Another way Mr. Vidler and his cohort broke with their field was with their interest in shaping architecture as it was being practiced around them. Soon after he arrived in the United States from England in the mid-1960s, he joined the Institute for Architecture and Urban Studies, an organization, led by the American architect Peter Eisenman, that sought among other things to bring new social and cultural ideas into architecture.
Their efforts were successful: Around the same time that writers and scholars like Mr. Vidler were trying to bring theory into architecture, a generation of architects, among them Rem Koolhaas, Wolf Prix and Bernard Tschumi, was eager to receive it.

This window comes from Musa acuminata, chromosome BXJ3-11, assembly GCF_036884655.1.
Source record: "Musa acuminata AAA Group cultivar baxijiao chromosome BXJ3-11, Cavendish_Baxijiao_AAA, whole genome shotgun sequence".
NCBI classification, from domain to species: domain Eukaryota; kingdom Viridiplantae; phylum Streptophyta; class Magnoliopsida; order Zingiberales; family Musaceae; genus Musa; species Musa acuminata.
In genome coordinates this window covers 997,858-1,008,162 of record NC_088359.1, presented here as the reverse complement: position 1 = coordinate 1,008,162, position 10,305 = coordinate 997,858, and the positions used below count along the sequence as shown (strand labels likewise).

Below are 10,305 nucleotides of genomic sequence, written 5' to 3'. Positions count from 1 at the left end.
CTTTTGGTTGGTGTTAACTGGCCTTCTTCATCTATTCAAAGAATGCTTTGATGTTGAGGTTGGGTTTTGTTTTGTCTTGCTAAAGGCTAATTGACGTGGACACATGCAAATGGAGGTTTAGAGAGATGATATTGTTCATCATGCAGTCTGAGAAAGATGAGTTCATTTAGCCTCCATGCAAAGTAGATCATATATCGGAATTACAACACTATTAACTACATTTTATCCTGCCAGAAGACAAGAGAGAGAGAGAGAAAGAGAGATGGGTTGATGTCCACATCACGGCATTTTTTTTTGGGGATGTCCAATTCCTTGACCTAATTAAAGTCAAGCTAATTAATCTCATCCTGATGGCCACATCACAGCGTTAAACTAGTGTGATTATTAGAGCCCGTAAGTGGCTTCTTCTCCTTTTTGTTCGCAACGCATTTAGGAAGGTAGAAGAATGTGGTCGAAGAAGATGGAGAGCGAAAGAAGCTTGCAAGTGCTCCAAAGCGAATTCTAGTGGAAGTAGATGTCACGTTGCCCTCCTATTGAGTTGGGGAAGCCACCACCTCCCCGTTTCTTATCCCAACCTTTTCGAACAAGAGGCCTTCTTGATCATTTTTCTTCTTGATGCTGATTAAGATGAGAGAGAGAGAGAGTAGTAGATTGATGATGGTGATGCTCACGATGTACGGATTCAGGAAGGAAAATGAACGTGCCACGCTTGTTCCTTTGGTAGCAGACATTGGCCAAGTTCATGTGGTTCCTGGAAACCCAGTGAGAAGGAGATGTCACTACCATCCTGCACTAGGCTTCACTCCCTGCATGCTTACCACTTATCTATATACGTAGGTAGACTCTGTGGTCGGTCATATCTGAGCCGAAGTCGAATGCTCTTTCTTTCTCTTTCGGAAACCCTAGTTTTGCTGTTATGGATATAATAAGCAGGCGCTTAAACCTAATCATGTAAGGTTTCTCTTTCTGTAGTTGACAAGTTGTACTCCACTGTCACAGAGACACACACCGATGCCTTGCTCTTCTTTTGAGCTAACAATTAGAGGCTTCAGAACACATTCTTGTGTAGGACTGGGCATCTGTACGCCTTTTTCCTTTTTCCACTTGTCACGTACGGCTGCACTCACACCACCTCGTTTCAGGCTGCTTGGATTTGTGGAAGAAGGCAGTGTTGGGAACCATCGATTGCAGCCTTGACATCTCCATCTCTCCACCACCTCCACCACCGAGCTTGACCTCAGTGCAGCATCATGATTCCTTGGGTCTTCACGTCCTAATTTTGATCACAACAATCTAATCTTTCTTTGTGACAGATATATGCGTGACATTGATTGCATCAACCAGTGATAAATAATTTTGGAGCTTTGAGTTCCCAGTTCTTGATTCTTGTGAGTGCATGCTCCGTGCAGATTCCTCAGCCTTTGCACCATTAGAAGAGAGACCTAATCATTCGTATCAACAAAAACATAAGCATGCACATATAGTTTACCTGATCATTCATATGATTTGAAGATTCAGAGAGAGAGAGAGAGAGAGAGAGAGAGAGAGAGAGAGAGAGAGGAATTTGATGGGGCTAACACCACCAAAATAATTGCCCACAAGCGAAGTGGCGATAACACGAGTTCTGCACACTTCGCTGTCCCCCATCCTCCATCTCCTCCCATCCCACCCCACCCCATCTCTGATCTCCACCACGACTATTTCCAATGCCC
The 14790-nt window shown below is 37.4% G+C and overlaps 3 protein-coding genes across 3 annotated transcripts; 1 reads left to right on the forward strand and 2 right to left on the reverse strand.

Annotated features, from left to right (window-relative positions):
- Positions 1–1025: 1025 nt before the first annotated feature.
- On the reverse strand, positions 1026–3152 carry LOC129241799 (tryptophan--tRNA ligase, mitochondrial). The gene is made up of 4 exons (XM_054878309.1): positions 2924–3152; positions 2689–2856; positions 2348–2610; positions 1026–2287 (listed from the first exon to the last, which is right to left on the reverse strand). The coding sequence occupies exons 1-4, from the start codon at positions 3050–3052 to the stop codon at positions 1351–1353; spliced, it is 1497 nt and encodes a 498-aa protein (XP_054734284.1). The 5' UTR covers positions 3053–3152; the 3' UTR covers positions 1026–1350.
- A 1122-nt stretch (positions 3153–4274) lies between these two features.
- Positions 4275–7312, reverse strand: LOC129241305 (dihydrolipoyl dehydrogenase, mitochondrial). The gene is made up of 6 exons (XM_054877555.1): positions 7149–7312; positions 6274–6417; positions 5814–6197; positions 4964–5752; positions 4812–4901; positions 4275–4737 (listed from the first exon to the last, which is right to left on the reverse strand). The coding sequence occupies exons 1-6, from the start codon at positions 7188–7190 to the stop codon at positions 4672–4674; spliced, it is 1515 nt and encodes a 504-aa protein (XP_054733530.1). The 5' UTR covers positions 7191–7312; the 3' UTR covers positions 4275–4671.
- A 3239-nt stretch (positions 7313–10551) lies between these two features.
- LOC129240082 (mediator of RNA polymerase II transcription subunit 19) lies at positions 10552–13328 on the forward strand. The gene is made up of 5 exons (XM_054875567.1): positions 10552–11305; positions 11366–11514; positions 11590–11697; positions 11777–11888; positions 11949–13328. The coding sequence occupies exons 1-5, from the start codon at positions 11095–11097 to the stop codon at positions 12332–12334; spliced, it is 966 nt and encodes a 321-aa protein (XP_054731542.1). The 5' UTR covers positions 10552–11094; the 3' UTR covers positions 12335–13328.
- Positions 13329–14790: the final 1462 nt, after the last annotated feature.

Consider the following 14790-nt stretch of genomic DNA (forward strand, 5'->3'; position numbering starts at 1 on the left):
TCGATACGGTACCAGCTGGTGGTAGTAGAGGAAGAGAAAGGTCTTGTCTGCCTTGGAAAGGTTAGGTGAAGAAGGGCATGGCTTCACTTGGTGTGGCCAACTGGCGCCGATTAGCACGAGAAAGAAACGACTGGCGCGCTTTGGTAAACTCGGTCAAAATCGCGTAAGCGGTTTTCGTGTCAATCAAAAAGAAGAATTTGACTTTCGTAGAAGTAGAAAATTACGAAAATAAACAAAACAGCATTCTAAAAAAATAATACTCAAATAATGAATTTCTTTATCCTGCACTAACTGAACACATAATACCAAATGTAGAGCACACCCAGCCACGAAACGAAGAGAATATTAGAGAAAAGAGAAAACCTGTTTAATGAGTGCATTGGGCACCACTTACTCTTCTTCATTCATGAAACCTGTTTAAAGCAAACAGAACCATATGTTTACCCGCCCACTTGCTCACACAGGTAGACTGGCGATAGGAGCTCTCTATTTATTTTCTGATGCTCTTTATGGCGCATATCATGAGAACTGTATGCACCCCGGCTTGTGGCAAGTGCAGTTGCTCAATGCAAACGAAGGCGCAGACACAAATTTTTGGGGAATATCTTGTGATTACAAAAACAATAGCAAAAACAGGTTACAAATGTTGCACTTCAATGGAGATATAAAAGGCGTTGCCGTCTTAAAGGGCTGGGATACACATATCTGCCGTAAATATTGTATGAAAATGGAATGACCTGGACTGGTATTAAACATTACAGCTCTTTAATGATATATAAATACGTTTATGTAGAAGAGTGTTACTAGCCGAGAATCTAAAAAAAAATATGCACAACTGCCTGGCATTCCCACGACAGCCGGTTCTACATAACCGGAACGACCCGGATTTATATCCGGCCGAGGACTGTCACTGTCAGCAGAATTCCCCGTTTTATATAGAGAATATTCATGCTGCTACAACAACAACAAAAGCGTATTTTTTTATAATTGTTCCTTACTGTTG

“His ability to look at the very big picture with an incredible informed eye both philosophically and visually was fascinating,” said Mr. Tschumi, who first encountered Mr. Vidler’s work while teaching at the Architecture Association, a school in London, and who later designed major buildings in New York, including Alfred J. Lerner Hall at Columbia and the Blue Condominium on the Lower East Side. “It certainly had an influence on me.”
Anthony Vidler was born on July 4, 1941, in Mere, a town about 100 miles southwest of London, and raised in and around the town of Shenfield in Essex, to the northeast. His father, Stafford, was a surveyor, and his mother, Enid (Yardley) Vidler, was a homemaker.
As a very young child, Anthony witnessed a German air raid on a nearby city. That experience, he later said, helped spark his interest in the impact of social and political change on architecture.
So did his perambulations, by bicycle, across the Essex countryside. An adept sketch artist, he would park himself beside a ruined church or an old farmhouse for hours, taking in, with his drawing pad, the way the structure fit within its surroundings.